Just Film systematically rejected numerous arguments against class certification – arguments that frequently go to the heart of a class action defendant’s opposition to class certification. If left undisturbed, it could mark the beginning of even more aggressive class action efforts in the Ninth Circuit. Conversely, this latest pro-certification ruling may provide an opportunity for the U.S. Supreme Court to weigh in again on the “rigorous requirements” for certification under Rule 23.

Posted on Friday, March 17 2017 at 3:10 pm by -

Spokeo and the TCPA: Mere Receipt of Fax with Non-Compliant Opt-Out Notice is Not “Concrete Injury”

by Jeff Fisher, John Jett and Mike Breslin

In ARcare v. Qiagen N. Am. Holdings, Inc., No. CV 16-7638 PA (ASX), 2017 WL 449173, at *1 (C.D. Cal. Jan. 19, 2017), the district court granted the defendant’s motion to dismiss a TCPA class action, finding that the simple receipt of a facsimile lacking a TCPA-compliant opt-out notice does not, without more, constitute a “concrete and particularized harm” conferring standing to sue for a TCPA violation. Although there are cases to the contrary, ARcare provides a valuable weapon in the TCPA defendant’s arsenal.

The plaintiff in ARcare, a non-profit medical provider, alleged that it received five unsolicited fax advertisements from the defendant, Qiagen, advertising a test for tuberculosis. The faxes contained an opt-out notice stating that if the recipient no longer wished to receive fax advertisements from Qiagen it could send an email to QFTinfo@qiagen.com. The TCPA, however, requires that the opt-out notice include notice of other means of opting-out, specifically, “a domestic contact and facsimile machine number.” 47 U.S.C. § 227(b)(1)(D)(ii).

Although the opt-out notice did not comply with the TCPA’s technical requirements, Qiagen argued that the complaint should be dismissed for lack of standing under Spokeo, Inc. v. Robins, 136 S. Ct. 1540 (2016). In Spokeo, the Supreme Court held that allegations of a “bare procedural violation” of a statute, “divorced from any concrete harm,” is insufficient to satisfy the injury-in-fact requirement for Article III standing. Qiagen argued that its violation of the TCPA was nothing more than a “de minimis injury” and that any concrete injury to the plaintiff was “not traceable to Qiagen’s violation of the TCPA.” ARcare, 2017 WL 449173, at *3.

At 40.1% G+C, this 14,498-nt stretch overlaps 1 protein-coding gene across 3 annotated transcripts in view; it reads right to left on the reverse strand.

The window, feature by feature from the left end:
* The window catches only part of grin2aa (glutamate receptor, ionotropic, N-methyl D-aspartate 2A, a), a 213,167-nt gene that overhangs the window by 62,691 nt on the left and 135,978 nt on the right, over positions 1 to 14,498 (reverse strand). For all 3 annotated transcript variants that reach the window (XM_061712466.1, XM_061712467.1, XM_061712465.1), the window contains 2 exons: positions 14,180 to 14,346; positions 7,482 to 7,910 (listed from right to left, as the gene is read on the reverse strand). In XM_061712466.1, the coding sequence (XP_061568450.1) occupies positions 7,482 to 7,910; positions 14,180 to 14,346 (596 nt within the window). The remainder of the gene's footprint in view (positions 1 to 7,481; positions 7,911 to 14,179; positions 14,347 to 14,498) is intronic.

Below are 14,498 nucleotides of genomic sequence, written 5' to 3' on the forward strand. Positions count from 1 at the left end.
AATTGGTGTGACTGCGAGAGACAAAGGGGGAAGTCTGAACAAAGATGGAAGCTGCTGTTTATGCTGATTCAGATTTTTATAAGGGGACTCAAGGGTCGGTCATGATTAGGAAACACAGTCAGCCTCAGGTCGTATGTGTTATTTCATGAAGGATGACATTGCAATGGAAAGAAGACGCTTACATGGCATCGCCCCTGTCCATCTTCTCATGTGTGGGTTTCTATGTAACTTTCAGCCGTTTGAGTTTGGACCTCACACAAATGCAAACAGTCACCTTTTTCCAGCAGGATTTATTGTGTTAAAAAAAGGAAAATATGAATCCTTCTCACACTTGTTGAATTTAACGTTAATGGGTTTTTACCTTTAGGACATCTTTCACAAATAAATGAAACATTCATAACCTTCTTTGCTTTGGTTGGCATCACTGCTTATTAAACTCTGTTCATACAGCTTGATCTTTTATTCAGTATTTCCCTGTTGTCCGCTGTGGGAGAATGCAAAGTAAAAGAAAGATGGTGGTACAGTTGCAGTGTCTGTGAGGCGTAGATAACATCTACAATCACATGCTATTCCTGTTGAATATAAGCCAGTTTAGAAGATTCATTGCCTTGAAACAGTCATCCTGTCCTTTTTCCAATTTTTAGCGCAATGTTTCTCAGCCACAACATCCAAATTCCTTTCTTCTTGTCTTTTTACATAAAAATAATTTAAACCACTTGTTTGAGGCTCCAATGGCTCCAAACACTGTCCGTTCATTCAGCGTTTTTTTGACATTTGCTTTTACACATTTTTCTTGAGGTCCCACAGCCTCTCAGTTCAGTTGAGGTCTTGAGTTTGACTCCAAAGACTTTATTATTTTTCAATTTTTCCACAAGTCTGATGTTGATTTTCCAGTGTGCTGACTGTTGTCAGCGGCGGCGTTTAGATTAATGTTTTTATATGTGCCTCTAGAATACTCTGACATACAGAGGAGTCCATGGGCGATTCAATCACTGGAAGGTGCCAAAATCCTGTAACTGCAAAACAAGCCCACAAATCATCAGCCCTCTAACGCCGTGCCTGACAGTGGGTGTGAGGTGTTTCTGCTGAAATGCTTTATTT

The Central District of California agreed and granted Qiagen’s motion to dismiss. The court recognized that the plaintiff’s allegations that it had “lost paper, toner, ink, and time” as a result of receiving unsolicited faxes were “sufficiently concrete and particularized to satisfy Article III’s injury in fact requirement.” Id. at *3. But it concluded that the plaintiff failed to show that its injury was “traceable or related to Qiagen’s alleged violation of the TCPA.” Id. In other words, even if Qiagen had included a TCPA-compliant opt-out notice, the plaintiff “would have lost the same amount of ink, toner, paper and time.” Id. The court therefore dismissed the TCPA complaint for lack of standing.

Although ARcare appears to be the first case dismissing a TCPA claim for lack of standing due to a non-compliant fax opt-out notice, a number of courts have dismissed TCPA claims on analogous grounds. For example, the Southern District of California recently dismissed two TCPA cases alleging improper use of an automatic telephone dialing system, reasoning that the plaintiff “would have been no better off had Defendants dialed his number manually.” Ewing v. SQM US, Inc., No. 3:16-CV-1609-CAB-JLB, 2016 WL 5846494, at *3 (S.D. Cal. Sept. 29, 2016); see also Romero v. Dep’t Stores Nat’l Bank, 199 F. Supp. 3d 1256, 1265 (S.D. Cal. 2016). But even since ARcare, a number of courts have rejected the ARcare court’s broad application of Spokeo, finding similar violations of the TCPA constitute concrete injuries. See e.g., Swetlic Chiropractic & Rehab. Ctr., Inc. v. Foot Levelers, Inc., No. 2:16-CV-236, 2017 WL 373514, at *4 (S.D. Ohio Jan. 26, 2017) (finding failure to include proper opt-out notice constitutes concrete injury, noting that if defendant had used proper opt-out language “there would be no statutory violation and thus, no damage whatsoever”); O.P. Schuman & Sons, Inc. v. DJM Advisory Grp., LLC, No. CV 16-3563, 2017 WL 634069, at *2 (E.D. Pa. Feb. 16, 2017) (rejecting standing challenge to TCPA claim, collecting cases).